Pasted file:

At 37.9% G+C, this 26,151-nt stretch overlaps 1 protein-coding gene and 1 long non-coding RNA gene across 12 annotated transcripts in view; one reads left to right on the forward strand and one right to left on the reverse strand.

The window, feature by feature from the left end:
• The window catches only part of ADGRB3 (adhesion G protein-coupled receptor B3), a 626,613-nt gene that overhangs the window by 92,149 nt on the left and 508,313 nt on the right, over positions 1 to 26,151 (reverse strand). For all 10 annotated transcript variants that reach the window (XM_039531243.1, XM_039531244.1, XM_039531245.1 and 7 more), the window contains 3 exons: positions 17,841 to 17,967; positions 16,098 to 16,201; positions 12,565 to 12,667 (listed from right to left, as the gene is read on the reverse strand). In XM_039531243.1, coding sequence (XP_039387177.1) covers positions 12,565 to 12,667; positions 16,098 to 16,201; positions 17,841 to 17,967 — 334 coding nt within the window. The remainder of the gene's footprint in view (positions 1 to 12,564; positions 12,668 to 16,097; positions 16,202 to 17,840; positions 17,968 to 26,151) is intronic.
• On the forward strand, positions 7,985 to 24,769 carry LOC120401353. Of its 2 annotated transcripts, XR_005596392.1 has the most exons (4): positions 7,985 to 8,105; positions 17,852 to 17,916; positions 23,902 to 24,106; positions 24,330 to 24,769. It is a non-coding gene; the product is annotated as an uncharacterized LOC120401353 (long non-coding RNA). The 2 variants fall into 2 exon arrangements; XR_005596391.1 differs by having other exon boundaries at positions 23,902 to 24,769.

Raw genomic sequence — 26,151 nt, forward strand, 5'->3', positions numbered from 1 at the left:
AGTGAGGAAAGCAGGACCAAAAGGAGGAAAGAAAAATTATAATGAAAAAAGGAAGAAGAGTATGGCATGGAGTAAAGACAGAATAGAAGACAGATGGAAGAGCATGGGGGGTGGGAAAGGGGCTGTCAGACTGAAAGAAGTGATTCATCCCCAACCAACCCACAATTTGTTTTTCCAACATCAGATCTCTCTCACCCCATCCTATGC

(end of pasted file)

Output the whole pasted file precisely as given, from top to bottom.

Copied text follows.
At 37.9% G+C, this 26,151-nt stretch overlaps 1 protein-coding gene and 1 long non-coding RNA gene across 12 annotated transcripts in view; one reads left to right on the forward strand and one right to left on the reverse strand.

The window, feature by feature from the left end:
• The window catches only part of ADGRB3 (adhesion G protein-coupled receptor B3), a 626,613-nt gene that overhangs the window by 92,149 nt on the left and 508,313 nt on the right, over positions 1 to 26,151 (reverse strand). For all 10 annotated transcript variants that reach the window (XM_039531243.1, XM_039531244.1, XM_039531245.1 and 7 more), the window contains 3 exons: positions 17,841 to 17,967; positions 16,098 to 16,201; positions 12,565 to 12,667 (listed from right to left, as the gene is read on the reverse strand). In XM_039531243.1, coding sequence (XP_039387177.1) covers positions 12,565 to 12,667; positions 16,098 to 16,201; positions 17,841 to 17,967 — 334 coding nt within the window. The remainder of the gene's footprint in view (positions 1 to 12,564; positions 12,668 to 16,097; positions 16,202 to 17,840; positions 17,968 to 26,151) is intronic.
• On the forward strand, positions 7,985 to 24,769 carry LOC120401353. Of its 2 annotated transcripts, XR_005596392.1 has the most exons (4): positions 7,985 to 8,105; positions 17,852 to 17,916; positions 23,902 to 24,106; positions 24,330 to 24,769. It is a non-coding gene; the product is annotated as an uncharacterized LOC120401353 (long non-coding RNA). The 2 variants fall into 2 exon arrangements; XR_005596391.1 differs by having other exon boundaries at positions 23,902 to 24,769.

Raw genomic sequence — 26,151 nt, forward strand, 5'->3', positions numbered from 1 at the left:
AGTGAGGAAAGCAGGACCAAAAGGAGGAAAGAAAAATTATAATGAAAAAAGGAAGAAGAGTATGGCATGGAGTAAAGACAGAATAGAAGACAGATGGAAGAGCATGGGGGGTGGGAAAGGGGCTGTCAGACTGAAAGAAGTGATTCATCCCCAACCAACCCACAATTTGTTTTTCCAACATCAGATCTCTCTCACCCCATCCTATGC